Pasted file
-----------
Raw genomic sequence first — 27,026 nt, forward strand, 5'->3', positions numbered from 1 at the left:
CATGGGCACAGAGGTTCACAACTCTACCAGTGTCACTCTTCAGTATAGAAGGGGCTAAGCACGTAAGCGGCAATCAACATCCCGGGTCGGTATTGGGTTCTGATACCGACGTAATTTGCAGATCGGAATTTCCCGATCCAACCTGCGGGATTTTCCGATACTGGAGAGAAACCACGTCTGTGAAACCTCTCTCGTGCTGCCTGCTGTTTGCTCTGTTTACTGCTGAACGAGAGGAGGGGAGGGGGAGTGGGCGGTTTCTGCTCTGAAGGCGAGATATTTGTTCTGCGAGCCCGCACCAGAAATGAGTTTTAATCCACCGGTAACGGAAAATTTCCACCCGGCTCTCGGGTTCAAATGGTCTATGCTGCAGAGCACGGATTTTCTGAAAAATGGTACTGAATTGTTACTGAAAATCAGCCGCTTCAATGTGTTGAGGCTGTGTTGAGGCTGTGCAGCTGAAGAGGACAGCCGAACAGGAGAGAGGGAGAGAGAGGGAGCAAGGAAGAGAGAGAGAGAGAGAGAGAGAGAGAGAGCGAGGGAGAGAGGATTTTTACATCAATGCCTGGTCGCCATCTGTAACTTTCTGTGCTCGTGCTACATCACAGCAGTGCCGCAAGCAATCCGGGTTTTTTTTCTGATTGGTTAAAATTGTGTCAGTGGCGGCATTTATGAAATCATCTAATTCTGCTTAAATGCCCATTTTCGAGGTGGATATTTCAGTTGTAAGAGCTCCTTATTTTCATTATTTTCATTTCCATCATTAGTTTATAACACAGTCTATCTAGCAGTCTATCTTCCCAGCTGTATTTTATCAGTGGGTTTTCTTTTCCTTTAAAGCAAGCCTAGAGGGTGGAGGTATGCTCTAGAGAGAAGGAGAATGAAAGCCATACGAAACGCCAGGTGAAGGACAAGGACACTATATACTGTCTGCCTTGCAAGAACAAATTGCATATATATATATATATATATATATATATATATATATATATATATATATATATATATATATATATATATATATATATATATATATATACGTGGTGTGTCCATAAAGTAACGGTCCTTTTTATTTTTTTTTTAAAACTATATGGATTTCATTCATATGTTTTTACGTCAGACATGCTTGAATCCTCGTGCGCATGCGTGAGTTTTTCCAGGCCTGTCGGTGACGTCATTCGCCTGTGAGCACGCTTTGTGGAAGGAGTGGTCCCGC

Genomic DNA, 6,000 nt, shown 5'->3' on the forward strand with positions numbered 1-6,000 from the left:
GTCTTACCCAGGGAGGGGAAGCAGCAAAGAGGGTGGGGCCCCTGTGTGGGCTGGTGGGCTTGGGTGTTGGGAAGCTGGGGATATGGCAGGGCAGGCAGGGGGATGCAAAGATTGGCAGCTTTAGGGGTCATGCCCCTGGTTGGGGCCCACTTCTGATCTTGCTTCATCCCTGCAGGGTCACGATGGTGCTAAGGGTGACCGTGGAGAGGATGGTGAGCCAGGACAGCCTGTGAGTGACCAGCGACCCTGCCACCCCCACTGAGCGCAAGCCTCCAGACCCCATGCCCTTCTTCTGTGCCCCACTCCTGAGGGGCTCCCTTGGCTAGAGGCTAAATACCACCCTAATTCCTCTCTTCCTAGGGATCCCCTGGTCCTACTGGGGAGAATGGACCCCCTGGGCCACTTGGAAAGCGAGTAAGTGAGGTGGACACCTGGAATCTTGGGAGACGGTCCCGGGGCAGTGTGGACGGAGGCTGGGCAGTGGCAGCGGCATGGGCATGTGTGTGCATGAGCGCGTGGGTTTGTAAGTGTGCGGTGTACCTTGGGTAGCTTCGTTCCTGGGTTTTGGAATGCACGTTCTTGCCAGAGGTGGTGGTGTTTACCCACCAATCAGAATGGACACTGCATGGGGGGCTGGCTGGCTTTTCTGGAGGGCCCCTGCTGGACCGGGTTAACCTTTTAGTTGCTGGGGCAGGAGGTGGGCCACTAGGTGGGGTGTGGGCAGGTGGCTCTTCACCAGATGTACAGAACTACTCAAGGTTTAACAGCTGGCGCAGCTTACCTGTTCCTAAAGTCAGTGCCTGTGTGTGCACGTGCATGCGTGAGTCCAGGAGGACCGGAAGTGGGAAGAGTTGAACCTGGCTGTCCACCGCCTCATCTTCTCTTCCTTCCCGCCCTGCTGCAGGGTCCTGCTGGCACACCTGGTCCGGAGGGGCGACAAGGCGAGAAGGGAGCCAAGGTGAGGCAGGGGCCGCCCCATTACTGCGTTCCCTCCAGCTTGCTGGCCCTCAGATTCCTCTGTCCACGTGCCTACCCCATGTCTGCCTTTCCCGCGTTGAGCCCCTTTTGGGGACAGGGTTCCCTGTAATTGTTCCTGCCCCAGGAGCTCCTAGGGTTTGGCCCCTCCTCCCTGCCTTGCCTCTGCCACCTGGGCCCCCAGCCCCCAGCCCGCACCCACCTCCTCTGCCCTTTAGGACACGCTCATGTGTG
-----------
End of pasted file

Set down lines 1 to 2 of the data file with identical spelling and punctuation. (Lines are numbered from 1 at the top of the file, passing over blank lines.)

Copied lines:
Raw genomic sequence first — 27,026 nt, forward strand, 5'->3', positions numbered from 1 at the left:
CATGGGCACAGAGGTTCACAACTCTACCAGTGTCACTCTTCAGTATAGAAGGGGCTAAGCACGTAAGCGGCAATCAACATCCCGGGTCGGTATTGGGTTCTGATACCGACGTAATTTGCAGATCGGAATTTCCCGATCCAACCTGCGGGATTTTCCGATACTGGAGAGAAACCACGTCTGTGAAACCTCTCTCGTGCTGCCTGCTGTTTGCTCTGTTTACTGCTGAACGAGAGGAGGGGAGGGGGAGTGGGCGGTTTCTGCTCTGAAGGCGAGATATTTGTTCTGCGAGCCCGCACCAGAAATGAGTTTTAATCCACCGGTAACGGAAAATTTCCACCCGGCTCTCGGGTTCAAATGGTCTATGCTGCAGAGCACGGATTTTCTGAAAAATGGTACTGAATTGTTACTGAAAATCAGCCGCTTCAATGTGTTGAGGCTGTGTTGAGGCTGTGCAGCTGAAGAGGACAGCCGAACAGGAGAGAGGGAGAGAGAGGGAGCAAGGAAGAGAGAGAGAGAGAGAGAGAGAGAGAGAGCGAGGGAGAGAGGATTTTTACATCAATGCCTGGTCGCCATCTGTAACTTTCTGTGCTCGTGCTACATCACAGCAGTGCCGCAAGCAATCCGGGTTTTTTTTCTGATTGGTTAAAATTGTGTCAGTGGCGGCATTTATGAAATCATCTAATTCTGCTTAAATGCCCATTTTCGAGGTGGATATTTCAGTTGTAAGAGCTCCTTATTTTCATTATTTTCATTTCCATCATTAGTTTATAACACAGTCTATCTAGCAGTCTATCTTCCCAGCTGTATTTTATCAGTGGGTTTTCTTTTCCTTTAAAGCAAGCCTAGAGGGTGGAGGTATGCTCTAGAGAGAAGGAGAATGAAAGCCATACGAAACGCCAGGTGAAGGACAAGGACACTATATACTGTCTGCCTTGCAAGAACAAATTGCATATATATATATATATATATATATATATATATATATATATATATATATATATATATATATATATATATATATATATATATATATATACGTGGTGTGTCCATAAAGTAACGGTCCTTTTTATTTTTTTTTTAAAACTATATGGATTTCATTCATATGTTTTTACGTCAGACATGCTTGAATCCTCGTGCGCATGCGTGAGTTTTTCCAGGCCTGTCGGTGACGTCATTCGCCTGTGAGCACGCTTTGTGGAAGGAGTGGTCCCGC